Tuesday, January 26, 2016

SAME TIME NEXT YEAR, delightful “old time” comedy at Actors’ Summit

Bernard Slade.  Name sound familiar?  Probably not.  How about “Bewitched,” “The Flying Nun,” “The Partridge Family,” “Bridget Loves Bernie?”  Slade and all of those mid-1900 television shows do have a connection.  He developed, authored or worked on all of them!

The award winning Slade is also noted for such stage plays and films as TRIBUTE, ROMANTIC COMEDY and SAME TIME NEXT YEAR.  The latter is now in production at Actors’ Summit.

SAME TIME NEXT YEAR centers on George, a New Jersey accountant, and Doris, an Oakland housewife.  They meet at a North California Inn in February, 1951, are immediately attracted to each other, and have a one-night fling.  Both are married and have children, but, for the next 24  years, they meet once a year, at the same time and place.  They develop a deep emotional attachment for each other and feel free to discuss births, deaths, and marital problems.

Over the span of the play, which gives a flash of their one day of February get- togethers, every five years (1951, 1956, 1961, etc.).  We observe as they age, both in attitudes and looks, and share life events, both positive and negative.   Our last visit with them is in 1975. 

The play, which was nominated for a Tony Award and won the Drama desk Award for best New American play, opened on Broadway in 1975 and ran for close to 1,500 performances.  The  original cast was Ellen Burstyn and Charles Grodin.   It was transformed into a 1978 film starring Burstyn and Alan Alda.

The script is an early Neil Simon-level comedy.  It is filled with jokes, nostalgia, sweetness, gentle conflicts, and lots of laughs.  By today’s offerings it would be called “old fashioned.”  It  is much in the form and language and incidents of a television sitcom.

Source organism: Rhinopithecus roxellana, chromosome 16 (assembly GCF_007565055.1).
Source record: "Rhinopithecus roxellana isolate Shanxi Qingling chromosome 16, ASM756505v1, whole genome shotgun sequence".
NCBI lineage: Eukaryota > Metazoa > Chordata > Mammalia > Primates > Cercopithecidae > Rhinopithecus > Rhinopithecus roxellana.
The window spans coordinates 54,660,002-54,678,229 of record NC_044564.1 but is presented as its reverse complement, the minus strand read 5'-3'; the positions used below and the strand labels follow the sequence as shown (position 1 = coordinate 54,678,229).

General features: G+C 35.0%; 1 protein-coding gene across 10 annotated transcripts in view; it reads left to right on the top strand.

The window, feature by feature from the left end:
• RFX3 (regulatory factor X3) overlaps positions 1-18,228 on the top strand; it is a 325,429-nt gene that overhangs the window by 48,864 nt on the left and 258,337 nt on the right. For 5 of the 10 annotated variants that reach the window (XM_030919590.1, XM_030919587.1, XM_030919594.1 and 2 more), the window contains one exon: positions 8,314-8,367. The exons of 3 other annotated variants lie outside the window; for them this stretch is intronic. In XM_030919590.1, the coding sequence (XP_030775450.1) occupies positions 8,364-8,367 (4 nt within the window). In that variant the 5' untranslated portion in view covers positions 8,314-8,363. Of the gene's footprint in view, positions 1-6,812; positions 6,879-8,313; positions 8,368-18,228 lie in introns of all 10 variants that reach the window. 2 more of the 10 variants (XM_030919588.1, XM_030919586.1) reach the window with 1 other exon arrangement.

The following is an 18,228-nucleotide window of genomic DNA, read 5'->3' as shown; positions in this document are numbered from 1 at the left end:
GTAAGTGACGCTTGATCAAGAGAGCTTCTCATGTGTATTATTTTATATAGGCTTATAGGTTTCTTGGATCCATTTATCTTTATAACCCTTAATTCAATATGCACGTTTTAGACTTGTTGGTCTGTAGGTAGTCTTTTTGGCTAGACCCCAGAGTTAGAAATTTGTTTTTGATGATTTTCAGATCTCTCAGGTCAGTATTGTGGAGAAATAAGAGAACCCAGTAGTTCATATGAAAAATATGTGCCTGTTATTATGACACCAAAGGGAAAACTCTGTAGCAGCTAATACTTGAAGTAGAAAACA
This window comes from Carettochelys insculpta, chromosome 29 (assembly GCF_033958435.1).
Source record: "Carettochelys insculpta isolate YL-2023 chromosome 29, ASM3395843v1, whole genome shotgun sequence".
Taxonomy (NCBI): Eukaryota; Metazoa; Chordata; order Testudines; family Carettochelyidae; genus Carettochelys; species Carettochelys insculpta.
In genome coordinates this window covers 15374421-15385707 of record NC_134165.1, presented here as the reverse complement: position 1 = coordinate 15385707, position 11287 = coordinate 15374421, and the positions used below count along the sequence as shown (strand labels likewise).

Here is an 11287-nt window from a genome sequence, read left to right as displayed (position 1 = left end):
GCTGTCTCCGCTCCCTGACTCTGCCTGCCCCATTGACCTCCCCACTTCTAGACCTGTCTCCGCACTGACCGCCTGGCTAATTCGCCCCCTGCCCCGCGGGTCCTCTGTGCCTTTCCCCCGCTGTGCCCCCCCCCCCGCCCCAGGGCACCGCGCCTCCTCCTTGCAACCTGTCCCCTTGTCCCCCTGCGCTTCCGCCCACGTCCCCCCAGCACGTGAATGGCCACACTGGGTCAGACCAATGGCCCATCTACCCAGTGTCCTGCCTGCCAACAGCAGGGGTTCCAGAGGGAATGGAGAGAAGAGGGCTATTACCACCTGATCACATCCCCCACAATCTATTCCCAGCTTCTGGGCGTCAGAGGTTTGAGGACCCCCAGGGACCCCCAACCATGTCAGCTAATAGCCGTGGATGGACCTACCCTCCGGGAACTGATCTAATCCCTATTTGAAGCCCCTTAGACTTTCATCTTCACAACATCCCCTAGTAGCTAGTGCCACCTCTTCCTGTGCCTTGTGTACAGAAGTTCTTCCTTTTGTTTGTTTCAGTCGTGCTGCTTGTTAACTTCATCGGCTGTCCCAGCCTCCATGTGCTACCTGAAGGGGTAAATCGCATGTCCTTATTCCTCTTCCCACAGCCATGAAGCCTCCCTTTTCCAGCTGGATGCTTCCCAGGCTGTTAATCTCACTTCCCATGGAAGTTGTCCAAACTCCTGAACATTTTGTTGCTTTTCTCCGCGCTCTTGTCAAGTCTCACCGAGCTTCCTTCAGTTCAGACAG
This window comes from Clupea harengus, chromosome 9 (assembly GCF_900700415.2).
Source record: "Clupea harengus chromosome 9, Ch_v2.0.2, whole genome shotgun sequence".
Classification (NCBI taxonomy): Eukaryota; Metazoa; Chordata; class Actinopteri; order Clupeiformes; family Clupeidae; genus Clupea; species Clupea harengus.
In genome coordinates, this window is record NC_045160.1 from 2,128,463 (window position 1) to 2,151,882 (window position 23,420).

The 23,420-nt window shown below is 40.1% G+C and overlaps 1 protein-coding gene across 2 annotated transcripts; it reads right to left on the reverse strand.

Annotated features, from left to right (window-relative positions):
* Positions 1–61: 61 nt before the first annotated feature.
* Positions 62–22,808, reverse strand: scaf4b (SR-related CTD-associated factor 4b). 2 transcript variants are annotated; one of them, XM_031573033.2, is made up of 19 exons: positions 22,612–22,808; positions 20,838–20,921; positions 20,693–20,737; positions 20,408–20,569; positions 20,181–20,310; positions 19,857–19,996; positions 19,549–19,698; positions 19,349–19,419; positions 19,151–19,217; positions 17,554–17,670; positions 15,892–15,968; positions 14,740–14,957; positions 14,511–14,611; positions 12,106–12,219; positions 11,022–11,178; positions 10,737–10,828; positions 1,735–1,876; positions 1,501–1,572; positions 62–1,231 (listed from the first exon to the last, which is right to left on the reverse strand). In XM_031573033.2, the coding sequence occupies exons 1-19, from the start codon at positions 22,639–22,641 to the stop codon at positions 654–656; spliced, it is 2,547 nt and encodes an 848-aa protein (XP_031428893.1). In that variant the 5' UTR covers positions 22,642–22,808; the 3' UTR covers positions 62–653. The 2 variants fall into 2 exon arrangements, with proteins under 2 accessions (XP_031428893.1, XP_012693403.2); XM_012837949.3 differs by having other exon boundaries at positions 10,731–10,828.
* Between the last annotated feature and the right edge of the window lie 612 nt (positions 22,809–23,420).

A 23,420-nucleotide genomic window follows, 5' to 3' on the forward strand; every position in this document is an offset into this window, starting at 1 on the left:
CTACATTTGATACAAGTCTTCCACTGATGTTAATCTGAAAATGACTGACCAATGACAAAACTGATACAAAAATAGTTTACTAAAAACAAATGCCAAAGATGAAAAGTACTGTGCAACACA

The Actors’ Summit production, under the direction of Paula Kline-Messner, is well done.  The timing is excellent, the laughs nicely keyed, the character development clear.  The scenes are nicely introduced by Kevin Rutan’s era-correct musical segues which also broadcast the tone of the up-coming scene.   For instance, the opening scene is preceded by “Love Is A Many Splendored Thing,” Andy Williams’ mid-century hit.

Keith Stevens nicely textures his portrayal of George, the “up-tight” stereotypical accountant through his personality growth and life-cycles, which include California-west coast Esalen “touchy-feely” persona, to a conservative Republican, and then his mature years.

Natalie Sander Kern, focuses a laser spotlight on Doris as she moves from up-tight Catholic with limited educational background to swinging hippie, to an educated and mature woman.  

Capsule judgement:  SAME TIME NEXT YEAR is an old-fashioned comedy that is filled with tender and humorous lines.  It a perfect play choice for the Actors’ Summit audiences and gets a delightful production under the direction of Paula Kline Messner, with fine performances by Keith Stevens and Natalie Sander Kern.

For tickets to SAME TIME NEXT YEAR, which runs through February 7, 2016 , call 330-374-7568 or go to www.actorssummit.org